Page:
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Walking the Talk
Oxfam Calling on Major Supermarkets to Do More to End Human Suffering in Supply Chains

In its new campaign, Behind the Barcodes, Oxfam shines a light on the millions of women and men trapped in poverty and facing brutal working conditions while producing the food on our supermarket shelves

In its new campaign, Behind the Barcodes, Oxfam shines a light on the millions of women and men trapped in poverty and facing brutal working conditions while producing the food on our supermarket shelves

In Ripe for Change, a corresponding report released today, Oxfam outlines how supermarkets, including Walmart, Kroger, Albertsons, Costco, Whole Foods and Ahold Delhaize — the parent company to US retailers such as Food Lion, Giant and Stop & Shop — are increasingly squeezing the price they pay their suppliers, despite billion-dollar profits in the food industry. This, coupled with the weakening influence of small-scale farmers and workers is causing economic exploitation, suffering, inequality and poverty, according to Oxfam.

“Human suffering should never be an ingredient in our food, yet millions of people producing the food we buy at supermarkets like Stop & Shop, Giant, and even socially conscious Whole Foods, are working in appalling and unsafe conditions for shockingly little pay,” said Irit Tamir, Director of Oxfam America's Private Sector Department. “Working in dangerous conditions, earning low wages and living in poverty, these workers can hardly feed their families all while supermarket giants are capturing an increasing share of the money we spend at the check-out and supermarket executives are enjoying big profits. It’s time for the biggest supermarkets to respect the rights of the people who produce our food.”

In the report, Oxfam highlights how the eight largest publicly owned supermarket chains in the world generated nearly a trillion dollars in sales in 2016, including $22 billion in profits, of which $15 billion were returned to shareholders. At the same time, supermarkets are keeping an increasingly growing share of the money their consumers spend, while the share that reaches workers and food producers has fallen, sometimes to less than 5 percent.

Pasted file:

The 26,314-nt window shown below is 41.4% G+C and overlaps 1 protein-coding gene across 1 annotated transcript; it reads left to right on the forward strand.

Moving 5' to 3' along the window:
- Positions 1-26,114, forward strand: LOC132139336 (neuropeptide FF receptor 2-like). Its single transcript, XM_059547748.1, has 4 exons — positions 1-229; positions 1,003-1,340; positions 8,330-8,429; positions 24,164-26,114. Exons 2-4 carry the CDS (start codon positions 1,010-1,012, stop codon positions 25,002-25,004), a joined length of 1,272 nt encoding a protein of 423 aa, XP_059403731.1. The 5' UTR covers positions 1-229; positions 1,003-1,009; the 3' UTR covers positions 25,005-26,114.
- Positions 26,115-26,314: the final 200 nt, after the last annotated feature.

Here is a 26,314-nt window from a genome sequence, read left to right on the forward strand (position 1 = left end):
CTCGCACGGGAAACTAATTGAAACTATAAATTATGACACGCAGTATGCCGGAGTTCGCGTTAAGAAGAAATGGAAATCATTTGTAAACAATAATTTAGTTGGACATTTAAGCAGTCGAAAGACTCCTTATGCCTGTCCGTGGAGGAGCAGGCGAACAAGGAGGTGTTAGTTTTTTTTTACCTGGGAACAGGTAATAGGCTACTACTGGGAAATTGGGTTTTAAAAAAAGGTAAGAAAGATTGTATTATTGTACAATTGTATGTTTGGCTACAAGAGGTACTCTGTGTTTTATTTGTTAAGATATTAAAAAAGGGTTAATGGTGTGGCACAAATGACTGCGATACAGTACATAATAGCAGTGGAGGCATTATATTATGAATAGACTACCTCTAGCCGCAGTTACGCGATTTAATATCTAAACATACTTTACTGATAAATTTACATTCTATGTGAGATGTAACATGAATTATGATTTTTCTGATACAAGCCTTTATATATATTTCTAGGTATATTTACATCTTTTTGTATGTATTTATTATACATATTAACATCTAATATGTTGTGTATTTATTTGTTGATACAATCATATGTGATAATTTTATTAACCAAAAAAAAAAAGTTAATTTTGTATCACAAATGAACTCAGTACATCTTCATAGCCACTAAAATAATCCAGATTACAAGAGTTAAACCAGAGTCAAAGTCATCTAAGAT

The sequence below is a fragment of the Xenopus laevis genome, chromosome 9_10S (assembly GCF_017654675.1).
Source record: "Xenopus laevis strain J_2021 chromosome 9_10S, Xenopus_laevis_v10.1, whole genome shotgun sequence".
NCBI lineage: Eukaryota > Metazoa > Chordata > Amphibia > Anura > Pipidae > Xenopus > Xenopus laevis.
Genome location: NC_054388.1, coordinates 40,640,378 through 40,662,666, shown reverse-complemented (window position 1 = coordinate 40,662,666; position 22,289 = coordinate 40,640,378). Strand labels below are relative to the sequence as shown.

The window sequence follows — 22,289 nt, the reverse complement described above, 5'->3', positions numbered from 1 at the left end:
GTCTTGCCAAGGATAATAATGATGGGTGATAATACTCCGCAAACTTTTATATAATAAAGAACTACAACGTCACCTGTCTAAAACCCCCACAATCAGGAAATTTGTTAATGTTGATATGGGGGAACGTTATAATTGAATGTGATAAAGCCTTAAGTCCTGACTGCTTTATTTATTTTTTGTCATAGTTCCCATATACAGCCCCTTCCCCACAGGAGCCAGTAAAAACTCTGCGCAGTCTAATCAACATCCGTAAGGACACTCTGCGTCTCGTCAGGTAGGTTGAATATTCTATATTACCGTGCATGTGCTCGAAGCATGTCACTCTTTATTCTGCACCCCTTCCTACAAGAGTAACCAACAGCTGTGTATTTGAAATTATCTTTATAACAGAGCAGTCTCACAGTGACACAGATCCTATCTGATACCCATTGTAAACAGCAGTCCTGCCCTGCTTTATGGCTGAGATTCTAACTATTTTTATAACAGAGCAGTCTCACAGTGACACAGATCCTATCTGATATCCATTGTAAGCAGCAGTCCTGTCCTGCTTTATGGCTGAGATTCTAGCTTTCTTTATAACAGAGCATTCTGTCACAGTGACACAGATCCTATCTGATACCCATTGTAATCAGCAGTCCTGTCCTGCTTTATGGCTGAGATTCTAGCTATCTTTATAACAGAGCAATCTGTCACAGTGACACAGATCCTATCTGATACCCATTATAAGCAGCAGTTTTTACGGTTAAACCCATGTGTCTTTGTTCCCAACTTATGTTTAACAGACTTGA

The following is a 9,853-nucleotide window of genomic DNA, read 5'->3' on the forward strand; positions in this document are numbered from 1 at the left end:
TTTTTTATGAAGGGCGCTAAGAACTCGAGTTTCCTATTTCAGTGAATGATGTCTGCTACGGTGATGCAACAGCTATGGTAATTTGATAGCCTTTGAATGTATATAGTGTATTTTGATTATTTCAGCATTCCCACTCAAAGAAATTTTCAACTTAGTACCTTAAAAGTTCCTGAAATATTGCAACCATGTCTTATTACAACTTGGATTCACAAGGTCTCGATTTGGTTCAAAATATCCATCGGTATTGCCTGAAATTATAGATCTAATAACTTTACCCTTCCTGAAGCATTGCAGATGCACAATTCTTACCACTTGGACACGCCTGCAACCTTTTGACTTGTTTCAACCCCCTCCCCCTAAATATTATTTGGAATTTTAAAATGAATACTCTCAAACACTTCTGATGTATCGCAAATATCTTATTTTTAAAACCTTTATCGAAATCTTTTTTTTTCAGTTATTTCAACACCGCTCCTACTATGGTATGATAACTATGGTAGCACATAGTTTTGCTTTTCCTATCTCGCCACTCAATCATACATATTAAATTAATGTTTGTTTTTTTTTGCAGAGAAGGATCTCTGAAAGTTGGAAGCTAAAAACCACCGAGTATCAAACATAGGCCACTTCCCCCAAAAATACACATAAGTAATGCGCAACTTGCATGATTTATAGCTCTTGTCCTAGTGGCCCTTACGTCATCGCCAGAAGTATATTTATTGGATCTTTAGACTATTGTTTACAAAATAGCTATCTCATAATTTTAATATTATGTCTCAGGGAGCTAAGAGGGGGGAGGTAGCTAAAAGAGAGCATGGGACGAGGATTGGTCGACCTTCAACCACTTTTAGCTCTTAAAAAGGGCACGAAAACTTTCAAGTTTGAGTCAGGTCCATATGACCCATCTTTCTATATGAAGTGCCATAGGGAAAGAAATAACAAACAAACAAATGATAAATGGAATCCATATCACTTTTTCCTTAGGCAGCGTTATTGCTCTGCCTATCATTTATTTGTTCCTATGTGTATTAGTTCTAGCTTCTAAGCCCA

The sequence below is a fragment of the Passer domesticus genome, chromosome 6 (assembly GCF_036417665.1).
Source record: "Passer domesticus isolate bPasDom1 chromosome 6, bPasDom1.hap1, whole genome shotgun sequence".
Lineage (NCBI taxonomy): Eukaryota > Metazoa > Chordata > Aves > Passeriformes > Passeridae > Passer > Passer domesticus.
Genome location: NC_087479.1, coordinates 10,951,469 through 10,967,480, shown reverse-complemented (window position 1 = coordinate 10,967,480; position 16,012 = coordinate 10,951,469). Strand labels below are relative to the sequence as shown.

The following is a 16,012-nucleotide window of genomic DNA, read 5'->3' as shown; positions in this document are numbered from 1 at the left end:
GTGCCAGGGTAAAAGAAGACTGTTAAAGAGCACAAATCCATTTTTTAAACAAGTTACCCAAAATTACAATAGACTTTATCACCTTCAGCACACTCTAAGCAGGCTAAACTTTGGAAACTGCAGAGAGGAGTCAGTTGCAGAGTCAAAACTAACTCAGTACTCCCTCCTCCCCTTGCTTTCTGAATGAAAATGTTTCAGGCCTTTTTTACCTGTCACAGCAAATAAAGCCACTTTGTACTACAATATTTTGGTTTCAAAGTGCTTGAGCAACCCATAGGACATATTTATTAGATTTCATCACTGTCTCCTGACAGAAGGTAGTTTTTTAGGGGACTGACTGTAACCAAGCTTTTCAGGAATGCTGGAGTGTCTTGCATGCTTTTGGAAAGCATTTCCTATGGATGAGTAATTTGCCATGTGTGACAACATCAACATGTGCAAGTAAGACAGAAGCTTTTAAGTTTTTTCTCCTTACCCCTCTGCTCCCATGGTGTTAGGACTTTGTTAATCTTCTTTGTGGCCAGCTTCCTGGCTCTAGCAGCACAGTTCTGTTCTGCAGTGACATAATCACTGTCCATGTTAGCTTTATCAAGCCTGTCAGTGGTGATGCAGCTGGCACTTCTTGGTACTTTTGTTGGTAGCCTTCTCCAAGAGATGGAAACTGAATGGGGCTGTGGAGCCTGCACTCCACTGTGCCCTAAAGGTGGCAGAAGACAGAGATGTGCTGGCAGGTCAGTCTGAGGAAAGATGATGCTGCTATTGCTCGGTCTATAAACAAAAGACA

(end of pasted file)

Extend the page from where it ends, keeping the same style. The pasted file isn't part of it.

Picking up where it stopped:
Oxfam also conducted a five-country survey of workers and small-scale farmers, revealing that the majority struggle to feed themselves and their families. In South Africa over 90 percent of surveyed women workers on grape farms reported not having enough to eat in the previous month, and in Italy 75 percent of women workers on fruit and vegetable farms said they, or a family member, had missed meals in the previous month because they could not afford sufficient food. Another survey found that the average earnings of small-scale farmers and workers in the supply chains of some sample common food products — from South African grapes, to Peruvian avocados, to Indian tea — is not enough for a decent standard of living, and where women make up most of the workforce, the gap is greater.